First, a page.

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News: Capital Gains Tax hike risks mass exodus from buy to let - claim

Fri, 13 Nov 20

A prominent agent and industry commentator says the threat of higher Capital Gains Tax risks forcing yet more investors to quit the buy to let sector.

David Alexander, joint chief executive of online property management service apropos, says news that the Chancellor has been told he could raise more revenue by doubling CGT is alarming for the lettings industry.

“Targeting the private rented sector is extremely risky as it is the second largest provider of homes in the UK and it would be impossible to fill this gap if there was a mass exodus of landlords and investors from the market over a short period” says Alexander. 

“Additionally, any large-scale exit from this market would flood the market with homes depressing prices at a time when the property sector is in desperate need of support” he adds.

Alexander says he understands the need for the government to consider revenue-raising options given the scale of public spending required by the Coronavirus pandemic, but he says CGT increases would “stifle growth, discourage investment, and depress the housing market.”

He continues: “I think people need to feel they have an asset that is worth something and property has always been a particular British obsession. To suddenly dissipate accumulated value in an asset with little notice would disillusion many. Equally the private rental sector and property investors need to feel that the UK is a safe and profitable market now and, in the future, and this could divert money from the UK to other markets at a time when it’s most needed.”

Earlier this week it was revealed that the Treasury's own Office for Tax Simplification produced a report for Chancellor Rishi Sunak explaining that £14 billion could be raised by cutting CGT exemptions and doubling rates - owners of buy to let properties and holiday homes would be a major target for the increases.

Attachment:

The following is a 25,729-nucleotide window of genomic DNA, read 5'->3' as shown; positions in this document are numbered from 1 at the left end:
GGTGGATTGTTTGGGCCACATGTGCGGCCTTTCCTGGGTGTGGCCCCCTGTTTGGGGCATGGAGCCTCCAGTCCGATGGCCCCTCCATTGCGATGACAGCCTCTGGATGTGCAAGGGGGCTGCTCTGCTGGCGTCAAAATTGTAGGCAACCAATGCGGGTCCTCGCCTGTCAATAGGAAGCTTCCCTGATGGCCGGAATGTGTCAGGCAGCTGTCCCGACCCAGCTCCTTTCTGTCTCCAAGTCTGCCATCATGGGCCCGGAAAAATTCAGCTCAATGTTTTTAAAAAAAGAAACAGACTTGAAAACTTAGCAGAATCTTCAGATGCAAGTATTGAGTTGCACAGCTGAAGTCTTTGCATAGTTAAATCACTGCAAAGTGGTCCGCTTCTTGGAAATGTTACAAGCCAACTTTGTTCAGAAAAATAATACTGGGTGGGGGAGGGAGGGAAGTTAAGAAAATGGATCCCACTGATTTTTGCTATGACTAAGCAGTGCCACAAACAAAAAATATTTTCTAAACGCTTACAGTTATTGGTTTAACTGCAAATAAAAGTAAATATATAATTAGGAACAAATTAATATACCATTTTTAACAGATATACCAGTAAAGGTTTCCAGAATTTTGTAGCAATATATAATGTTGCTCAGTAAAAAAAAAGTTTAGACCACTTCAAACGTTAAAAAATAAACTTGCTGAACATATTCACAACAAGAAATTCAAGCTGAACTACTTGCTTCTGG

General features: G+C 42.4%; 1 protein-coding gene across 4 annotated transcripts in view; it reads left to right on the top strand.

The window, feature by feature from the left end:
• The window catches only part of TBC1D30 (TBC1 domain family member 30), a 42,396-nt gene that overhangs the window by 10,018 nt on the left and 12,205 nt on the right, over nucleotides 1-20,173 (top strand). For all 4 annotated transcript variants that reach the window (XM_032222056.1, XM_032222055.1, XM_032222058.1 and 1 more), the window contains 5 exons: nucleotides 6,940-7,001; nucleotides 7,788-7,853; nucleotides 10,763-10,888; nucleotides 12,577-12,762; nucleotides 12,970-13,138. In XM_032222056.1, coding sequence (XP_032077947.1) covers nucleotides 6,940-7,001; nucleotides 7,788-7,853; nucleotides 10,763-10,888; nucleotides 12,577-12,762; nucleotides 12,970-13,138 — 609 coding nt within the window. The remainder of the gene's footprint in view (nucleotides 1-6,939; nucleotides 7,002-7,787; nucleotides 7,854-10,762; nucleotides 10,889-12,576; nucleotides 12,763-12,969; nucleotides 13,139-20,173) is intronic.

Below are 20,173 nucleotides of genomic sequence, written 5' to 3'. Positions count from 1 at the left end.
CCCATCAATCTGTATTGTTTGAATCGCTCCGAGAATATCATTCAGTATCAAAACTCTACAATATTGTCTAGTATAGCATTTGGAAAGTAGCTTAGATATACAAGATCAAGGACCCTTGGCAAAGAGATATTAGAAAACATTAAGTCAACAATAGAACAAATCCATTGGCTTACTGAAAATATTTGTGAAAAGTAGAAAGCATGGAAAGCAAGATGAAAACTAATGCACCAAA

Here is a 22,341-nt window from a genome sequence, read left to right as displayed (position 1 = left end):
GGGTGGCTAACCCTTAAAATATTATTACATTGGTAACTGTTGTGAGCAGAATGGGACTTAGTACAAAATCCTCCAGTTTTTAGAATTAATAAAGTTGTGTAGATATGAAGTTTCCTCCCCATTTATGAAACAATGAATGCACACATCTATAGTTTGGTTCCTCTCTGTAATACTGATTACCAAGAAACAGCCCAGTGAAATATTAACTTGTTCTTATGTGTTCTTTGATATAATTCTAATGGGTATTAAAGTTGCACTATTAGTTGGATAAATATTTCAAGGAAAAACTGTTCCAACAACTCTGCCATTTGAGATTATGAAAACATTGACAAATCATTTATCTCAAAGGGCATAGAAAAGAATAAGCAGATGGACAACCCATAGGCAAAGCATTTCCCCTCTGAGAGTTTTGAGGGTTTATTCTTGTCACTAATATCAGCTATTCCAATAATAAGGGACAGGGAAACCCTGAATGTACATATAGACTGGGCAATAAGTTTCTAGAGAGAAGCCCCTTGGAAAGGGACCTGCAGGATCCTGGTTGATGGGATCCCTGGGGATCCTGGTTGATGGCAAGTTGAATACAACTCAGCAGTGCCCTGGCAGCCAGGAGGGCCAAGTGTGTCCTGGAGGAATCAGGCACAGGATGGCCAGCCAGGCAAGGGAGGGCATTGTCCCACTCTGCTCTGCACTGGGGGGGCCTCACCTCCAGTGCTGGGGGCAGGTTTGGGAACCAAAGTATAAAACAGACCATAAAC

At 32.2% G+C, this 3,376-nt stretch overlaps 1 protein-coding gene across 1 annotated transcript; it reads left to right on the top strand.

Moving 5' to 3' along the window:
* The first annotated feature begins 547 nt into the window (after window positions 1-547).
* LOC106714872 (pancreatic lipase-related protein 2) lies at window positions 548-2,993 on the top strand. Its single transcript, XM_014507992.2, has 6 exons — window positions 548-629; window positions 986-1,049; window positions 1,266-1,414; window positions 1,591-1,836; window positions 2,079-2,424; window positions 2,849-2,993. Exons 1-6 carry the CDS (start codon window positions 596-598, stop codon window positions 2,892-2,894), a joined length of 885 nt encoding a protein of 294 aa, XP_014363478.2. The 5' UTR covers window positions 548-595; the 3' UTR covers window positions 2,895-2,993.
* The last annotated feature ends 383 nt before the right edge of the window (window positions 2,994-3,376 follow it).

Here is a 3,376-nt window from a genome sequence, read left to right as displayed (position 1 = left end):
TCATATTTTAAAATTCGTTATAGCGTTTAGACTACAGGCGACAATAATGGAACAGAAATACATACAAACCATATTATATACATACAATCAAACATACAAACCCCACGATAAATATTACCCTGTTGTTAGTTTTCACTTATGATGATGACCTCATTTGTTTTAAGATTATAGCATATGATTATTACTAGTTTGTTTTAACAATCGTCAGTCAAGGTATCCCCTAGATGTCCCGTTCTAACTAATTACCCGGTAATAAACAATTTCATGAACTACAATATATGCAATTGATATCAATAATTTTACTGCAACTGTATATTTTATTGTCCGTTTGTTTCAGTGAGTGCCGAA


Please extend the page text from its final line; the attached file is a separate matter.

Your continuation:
The OTS says the tax could be doubled, made simpler in its structure, and brought roughly in line with income tax.

"The disparity in rates between Capital Gains Tax and income tax can distort business and family decision-making and creates an incentive for taxpayers to arrange their affairs in ways that effectively re-characterise income as capital gains" the report claims.

The OTS’s consultation ahead of the report - which received over 1,000 responses - revealed a range of areas in which Capital Gains Tax is apparently counter-intuitive and creates "odd incentives." Some respondents argued that CGT is a barrier to economic growth, others that it is a barrier to a more equitable society.

The Treasury says: "The government's priority right now is supporting jobs and the economy. We thank the OTS for their independent report which will be considered in due course.”

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